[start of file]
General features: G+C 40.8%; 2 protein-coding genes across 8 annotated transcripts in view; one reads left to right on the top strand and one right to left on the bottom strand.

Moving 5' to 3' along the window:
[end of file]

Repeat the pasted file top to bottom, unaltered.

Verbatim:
General features: G+C 40.8%; 2 protein-coding genes across 8 annotated transcripts in view; one reads left to right on the top strand and one right to left on the bottom strand.

Moving 5' to 3' along the window: